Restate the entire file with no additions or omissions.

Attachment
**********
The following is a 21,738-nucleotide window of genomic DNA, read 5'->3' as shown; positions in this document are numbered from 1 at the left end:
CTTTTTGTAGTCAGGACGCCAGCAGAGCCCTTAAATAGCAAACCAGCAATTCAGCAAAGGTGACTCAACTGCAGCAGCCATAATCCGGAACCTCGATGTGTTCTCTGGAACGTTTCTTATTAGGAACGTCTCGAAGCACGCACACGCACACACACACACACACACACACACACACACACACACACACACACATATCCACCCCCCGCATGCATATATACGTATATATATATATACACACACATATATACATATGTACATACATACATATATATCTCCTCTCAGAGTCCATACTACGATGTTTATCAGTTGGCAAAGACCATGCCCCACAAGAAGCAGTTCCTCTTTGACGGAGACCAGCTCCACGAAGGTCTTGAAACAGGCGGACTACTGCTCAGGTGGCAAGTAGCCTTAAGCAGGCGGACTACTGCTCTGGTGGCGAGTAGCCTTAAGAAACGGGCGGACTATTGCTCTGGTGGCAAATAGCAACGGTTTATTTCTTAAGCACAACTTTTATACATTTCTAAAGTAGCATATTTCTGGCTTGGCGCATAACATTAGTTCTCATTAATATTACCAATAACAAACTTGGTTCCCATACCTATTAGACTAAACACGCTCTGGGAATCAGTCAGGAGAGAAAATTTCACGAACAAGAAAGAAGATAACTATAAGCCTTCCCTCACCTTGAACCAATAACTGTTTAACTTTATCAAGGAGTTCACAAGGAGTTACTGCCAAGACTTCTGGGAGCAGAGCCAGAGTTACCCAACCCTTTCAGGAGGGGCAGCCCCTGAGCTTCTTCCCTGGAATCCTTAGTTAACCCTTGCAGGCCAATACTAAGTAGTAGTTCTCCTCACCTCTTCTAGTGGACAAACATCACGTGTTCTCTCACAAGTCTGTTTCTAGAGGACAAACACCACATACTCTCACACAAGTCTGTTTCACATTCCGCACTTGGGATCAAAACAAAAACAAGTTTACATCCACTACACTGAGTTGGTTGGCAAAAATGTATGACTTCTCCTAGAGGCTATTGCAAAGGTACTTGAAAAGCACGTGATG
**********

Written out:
The following is a 21,738-nucleotide window of genomic DNA, read 5'->3' as shown; positions in this document are numbered from 1 at the left end:
CTTTTTGTAGTCAGGACGCCAGCAGAGCCCTTAAATAGCAAACCAGCAATTCAGCAAAGGTGACTCAACTGCAGCAGCCATAATCCGGAACCTCGATGTGTTCTCTGGAACGTTTCTTATTAGGAACGTCTCGAAGCACGCACACGCACACACACACACACACACACACACACACACACACACACACACACATATCCACCCCCCGCATGCATATATACGTATATATATATATACACACACATATATACATATGTACATACATACATATATATCTCCTCTCAGAGTCCATACTACGATGTTTATCAGTTGGCAAAGACCATGCCCCACAAGAAGCAGTTCCTCTTTGACGGAGACCAGCTCCACGAAGGTCTTGAAACAGGCGGACTACTGCTCAGGTGGCAAGTAGCCTTAAGCAGGCGGACTACTGCTCTGGTGGCGAGTAGCCTTAAGAAACGGGCGGACTATTGCTCTGGTGGCAAATAGCAACGGTTTATTTCTTAAGCACAACTTTTATACATTTCTAAAGTAGCATATTTCTGGCTTGGCGCATAACATTAGTTCTCATTAATATTACCAATAACAAACTTGGTTCCCATACCTATTAGACTAAACACGCTCTGGGAATCAGTCAGGAGAGAAAATTTCACGAACAAGAAAGAAGATAACTATAAGCCTTCCCTCACCTTGAACCAATAACTGTTTAACTTTATCAAGGAGTTCACAAGGAGTTACTGCCAAGACTTCTGGGAGCAGAGCCAGAGTTACCCAACCCTTTCAGGAGGGGCAGCCCCTGAGCTTCTTCCCTGGAATCCTTAGTTAACCCTTGCAGGCCAATACTAAGTAGTAGTTCTCCTCACCTCTTCTAGTGGACAAACATCACGTGTTCTCTCACAAGTCTGTTTCTAGAGGACAAACACCACATACTCTCACACAAGTCTGTTTCACATTCCGCACTTGGGATCAAAACAAAAACAAGTTTACATCCACTACACTGAGTTGGTTGGCAAAAATGTATGACTTCTCCTAGAGGCTATTGCAAAGGTACTTGAAAAGCACGTGATG